Doug Jones will back Barr for attorney general

Doug Jones will back Barr for attorney general
© Greg Nash

Sen. Doug Jones (D-Ala.) said on Thursday that he will support William Barr’s attorney general nomination, becoming the first Democrat to do so.

“I have concluded that Mr. Barr is qualified for the position of Attorney General and his record strongly suggests he will exercise independent judgment and uphold the best interests of the Department of Justice,” Jones said in a statement.

The Senate Judiciary Committee is poised to vote on Barr’s nomination Thursday. The Senate is expected to vote on it this month.

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Jones is on the ballot in 2020 in the deeply red state of Alabama and is widely viewed as the most vulnerable incumbent.

Democrats already faced an uphill climb to block Barr’s nomination. With 47 seats they would have needed to flip four Republican senators. With Jones’s defection, they’ll need to flip five.

Other potential swing votes, including Sen. Joe ManchinJoseph (Joe) ManchinCain says he withdrew from Fed consideration because of 'pay cut' On The Money: Cain 'very committed' to Fed bid despite opposition | Pelosi warns no US-UK trade deal if Brexit harms Irish peace | Ivanka Trump says she turned down World Bank job Cain says he won't back down, wants to be nominated to Fed MORE (D-W.Va.), have not said how they will vote. 

Democrats say they remain concerned about an unsolicited memo Barr sent last year that was critical of special counsel Robert MuellerRobert (Bob) Swan MuellerSasse: US should applaud choice of Mueller to lead Russia probe MORE's probe. They also say Barr is hedging on whether he will make Mueller’s findings public. 

Sen. Christopher CoonsChristopher (Chris) Andrew CoonsMenendez, Rubio lead Senate effort to regulate Venezuelan sanctions Dem report questions State Dept. decision to revoke award to Trump critic Senate Dem calls on Trump to apologize for attacks on McCain MORE (D-Del.) announced shortly before Thursday's vote that he would not support Barr, saying he remained "troubled" about the Mueller memo, as well as Barr's views on executive power.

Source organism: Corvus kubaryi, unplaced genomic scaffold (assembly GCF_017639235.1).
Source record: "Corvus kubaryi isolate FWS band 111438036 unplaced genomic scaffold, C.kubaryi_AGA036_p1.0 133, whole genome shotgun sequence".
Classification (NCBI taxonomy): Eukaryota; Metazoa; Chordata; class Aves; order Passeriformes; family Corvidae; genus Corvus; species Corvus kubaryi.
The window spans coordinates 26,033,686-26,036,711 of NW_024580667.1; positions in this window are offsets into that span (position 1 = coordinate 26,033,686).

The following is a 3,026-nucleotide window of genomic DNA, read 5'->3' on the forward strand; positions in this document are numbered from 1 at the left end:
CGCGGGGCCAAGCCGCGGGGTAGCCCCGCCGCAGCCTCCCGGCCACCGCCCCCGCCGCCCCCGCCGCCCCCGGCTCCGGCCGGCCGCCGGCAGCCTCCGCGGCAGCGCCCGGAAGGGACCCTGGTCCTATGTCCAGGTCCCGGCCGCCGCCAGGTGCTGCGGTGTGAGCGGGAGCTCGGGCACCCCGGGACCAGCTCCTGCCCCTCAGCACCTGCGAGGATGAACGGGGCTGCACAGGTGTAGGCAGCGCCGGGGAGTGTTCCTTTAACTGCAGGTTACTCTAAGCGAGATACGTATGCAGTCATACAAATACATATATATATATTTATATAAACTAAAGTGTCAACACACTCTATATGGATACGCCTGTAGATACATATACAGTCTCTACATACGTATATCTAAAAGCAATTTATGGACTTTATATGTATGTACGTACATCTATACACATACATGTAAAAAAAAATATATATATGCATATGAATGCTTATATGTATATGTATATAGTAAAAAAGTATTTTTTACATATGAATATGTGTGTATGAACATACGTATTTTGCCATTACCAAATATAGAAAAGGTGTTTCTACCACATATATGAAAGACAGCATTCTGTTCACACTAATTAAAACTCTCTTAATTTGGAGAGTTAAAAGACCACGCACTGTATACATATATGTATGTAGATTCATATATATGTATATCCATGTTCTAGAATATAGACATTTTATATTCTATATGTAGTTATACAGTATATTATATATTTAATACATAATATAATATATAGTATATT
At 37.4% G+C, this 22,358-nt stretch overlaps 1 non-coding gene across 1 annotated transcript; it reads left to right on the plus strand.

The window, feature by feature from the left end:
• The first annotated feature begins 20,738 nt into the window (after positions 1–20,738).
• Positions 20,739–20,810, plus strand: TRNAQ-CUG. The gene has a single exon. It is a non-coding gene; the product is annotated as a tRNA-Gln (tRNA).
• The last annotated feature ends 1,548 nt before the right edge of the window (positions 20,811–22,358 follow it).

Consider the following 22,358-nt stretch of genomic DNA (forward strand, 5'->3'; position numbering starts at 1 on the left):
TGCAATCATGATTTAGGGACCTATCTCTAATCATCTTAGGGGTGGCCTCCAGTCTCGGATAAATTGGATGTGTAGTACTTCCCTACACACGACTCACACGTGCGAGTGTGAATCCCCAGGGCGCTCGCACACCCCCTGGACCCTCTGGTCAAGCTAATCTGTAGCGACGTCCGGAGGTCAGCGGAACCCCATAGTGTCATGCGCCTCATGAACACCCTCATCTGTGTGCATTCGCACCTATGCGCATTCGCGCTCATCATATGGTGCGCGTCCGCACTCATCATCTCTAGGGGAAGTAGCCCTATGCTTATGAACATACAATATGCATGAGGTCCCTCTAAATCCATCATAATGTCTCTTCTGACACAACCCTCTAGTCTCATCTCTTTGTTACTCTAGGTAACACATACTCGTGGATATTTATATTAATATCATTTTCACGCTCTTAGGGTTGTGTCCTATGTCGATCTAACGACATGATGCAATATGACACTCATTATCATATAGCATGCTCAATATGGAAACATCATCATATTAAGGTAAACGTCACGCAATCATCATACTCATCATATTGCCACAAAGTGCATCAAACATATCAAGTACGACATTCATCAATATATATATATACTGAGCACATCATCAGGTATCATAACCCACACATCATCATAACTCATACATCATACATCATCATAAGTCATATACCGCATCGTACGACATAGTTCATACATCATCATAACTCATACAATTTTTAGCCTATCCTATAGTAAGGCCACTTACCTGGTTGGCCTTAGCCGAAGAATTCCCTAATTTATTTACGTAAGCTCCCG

"I believe that my responsibility to assess Mr. Barr’s candidacy requires me to consider Mr. Barr’s entire record, including his more recent writings and statements, and to focus on Mr. Barr’s ability to meet the tests of our current time," Coons said. 

Barr told senators during his confirmation hearing last month that he would let Mueller finish his investigation, that President TrumpDonald John TrumpDemocrats' CNN town halls exposed an extreme agenda Buttigieg says he doubts Sanders can win general election Post-Mueller, Trump has a good story to tell for 2020 MORE would not be allowed to “correct” his final report and that he would make Mueller’s findings public in accordance with the law.

Currently under Justice Department guidelines, a special counsel sends a confidential report to the attorney general “explaining the prosecution or declination decisions reached” during an investigation.

Sen. Dianne FeinsteinDianne Emiel FeinsteinDems reject Barr's offer to view Mueller report with fewer redactions Five takeaways from Mueller's report Only four Dem senators have endorsed 2020 candidates MORE (Calif.), the top Democrat on the panel, said Thursday that it was "particularly concerning" that Barr would not commit to sharing Mueller's report and findings with Congress.

Feinstein also pointed to the Mueller memo, saying that under Barr's theory "the president is above the law in most respects." 

"Taken to its natural conclusion none of our laws would apply to the president unless the president is explicitly named," Feinstein said. "The only conclusion is that the president is above the law. That's stunning." 

Updated at 12:54 p.m.